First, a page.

Now such events seem to happen with numbing regularity. Aurora and Newtown aren't even the only mass shootings of the past six months. In August, a gunman attacked a Sikh temple in Wisconsin, murdering six. Earlier this week a gunman killed two people — and was intent on killing more — at an Oregon shopping mall.
Adam Lankford, a criminal justice professor at the University of Alabama, wrote last summer in The Huffington Post that four of the 10 deadliest mass shootings in U.S. history had occurred in the past six years. He mentioned Aurora, "Nidal Hasan's attack at the Fort Hood Army base in 2009, Jiverly Wong's attack at a Binghamton immigration center in 2009, and Seung-Hui Cho's attack on the Virginia Tech campus in 2007."
Now the tally must be adjusted: Five of the worst shootings have occurred in just six years.
Editorial, The Denver Post, http://www.denverpost.com/opinion/ci_22194371/connecticut-shooting-horrifying-has-become-normal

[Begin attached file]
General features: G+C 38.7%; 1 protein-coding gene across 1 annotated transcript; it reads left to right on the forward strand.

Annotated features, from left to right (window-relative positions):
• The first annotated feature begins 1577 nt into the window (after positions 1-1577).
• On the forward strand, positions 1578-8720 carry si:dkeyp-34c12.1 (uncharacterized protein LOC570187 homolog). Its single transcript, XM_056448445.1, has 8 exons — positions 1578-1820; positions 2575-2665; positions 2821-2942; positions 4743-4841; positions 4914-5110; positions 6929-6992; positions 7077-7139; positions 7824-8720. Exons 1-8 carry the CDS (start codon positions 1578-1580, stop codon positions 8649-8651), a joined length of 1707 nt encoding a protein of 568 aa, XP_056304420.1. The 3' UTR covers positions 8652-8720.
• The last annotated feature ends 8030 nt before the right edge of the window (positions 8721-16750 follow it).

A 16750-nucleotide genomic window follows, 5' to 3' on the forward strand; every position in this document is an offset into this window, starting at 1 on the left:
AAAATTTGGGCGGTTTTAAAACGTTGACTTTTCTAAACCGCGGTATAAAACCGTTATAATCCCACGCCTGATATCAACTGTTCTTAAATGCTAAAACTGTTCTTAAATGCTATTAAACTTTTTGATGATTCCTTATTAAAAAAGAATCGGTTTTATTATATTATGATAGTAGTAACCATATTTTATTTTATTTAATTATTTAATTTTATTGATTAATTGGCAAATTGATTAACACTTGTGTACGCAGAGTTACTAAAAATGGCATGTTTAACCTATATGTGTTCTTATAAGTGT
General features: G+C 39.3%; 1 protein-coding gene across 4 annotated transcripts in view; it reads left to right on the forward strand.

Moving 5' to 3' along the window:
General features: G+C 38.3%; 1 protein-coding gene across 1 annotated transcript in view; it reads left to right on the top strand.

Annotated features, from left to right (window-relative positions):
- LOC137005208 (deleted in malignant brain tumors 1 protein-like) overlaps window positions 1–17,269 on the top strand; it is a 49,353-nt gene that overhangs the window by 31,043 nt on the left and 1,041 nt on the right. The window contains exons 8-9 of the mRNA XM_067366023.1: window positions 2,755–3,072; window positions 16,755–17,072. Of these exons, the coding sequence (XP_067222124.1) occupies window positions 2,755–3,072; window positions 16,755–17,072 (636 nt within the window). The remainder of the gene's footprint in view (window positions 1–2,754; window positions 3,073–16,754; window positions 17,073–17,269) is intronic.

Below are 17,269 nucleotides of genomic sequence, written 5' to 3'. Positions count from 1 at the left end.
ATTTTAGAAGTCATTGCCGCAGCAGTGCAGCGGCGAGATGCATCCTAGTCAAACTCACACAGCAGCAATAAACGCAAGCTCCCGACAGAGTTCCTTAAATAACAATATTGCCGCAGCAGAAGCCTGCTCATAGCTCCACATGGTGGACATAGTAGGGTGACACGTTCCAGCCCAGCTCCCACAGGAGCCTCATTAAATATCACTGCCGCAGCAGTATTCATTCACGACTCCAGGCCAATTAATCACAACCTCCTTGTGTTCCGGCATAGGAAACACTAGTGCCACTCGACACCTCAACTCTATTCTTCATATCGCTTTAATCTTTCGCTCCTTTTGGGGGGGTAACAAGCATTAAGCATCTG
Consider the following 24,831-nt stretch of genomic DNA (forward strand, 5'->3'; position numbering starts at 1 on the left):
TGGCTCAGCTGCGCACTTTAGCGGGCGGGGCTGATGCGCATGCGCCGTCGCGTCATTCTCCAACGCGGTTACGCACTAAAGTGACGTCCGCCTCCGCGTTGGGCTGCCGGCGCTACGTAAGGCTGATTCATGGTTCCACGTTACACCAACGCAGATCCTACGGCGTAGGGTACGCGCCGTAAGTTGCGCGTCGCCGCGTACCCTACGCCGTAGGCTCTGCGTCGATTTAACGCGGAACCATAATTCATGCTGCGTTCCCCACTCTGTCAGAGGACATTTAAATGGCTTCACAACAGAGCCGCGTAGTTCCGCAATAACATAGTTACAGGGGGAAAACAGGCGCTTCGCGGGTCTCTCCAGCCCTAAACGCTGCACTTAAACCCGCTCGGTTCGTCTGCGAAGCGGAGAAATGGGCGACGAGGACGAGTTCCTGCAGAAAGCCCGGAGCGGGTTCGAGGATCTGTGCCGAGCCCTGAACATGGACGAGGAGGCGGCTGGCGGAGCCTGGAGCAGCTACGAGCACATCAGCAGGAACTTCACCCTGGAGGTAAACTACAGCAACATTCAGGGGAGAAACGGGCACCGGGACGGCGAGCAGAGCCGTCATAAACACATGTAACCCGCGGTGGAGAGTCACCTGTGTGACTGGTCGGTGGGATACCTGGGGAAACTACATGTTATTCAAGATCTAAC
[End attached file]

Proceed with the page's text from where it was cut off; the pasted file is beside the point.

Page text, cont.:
So we're left with what we do know: Firearms make it easier to commit mass homicides. Some killers, but not all, leave a trail of warning signs. Societal attitudes toward violence, reflected in video games and movies and music, may be factors. And we as a society are better at blaming causes than creating solutions.
Hug your children and your parents and your grandparents today. Tell them you love them. Spend time with one another. Nurture one another.
Grieve for the families who are in mourning.
Grieve for an angry, violent society that has lost its way.
And find a way to turn your mourning into positive action. Do what you can to make your corner of the world a more rational place.
Editorial, The Statesman Journal, Oregon, http://community.statesmanjournal.com/blogs/editorialblog/2012/12/14/when-will-the-madness-stop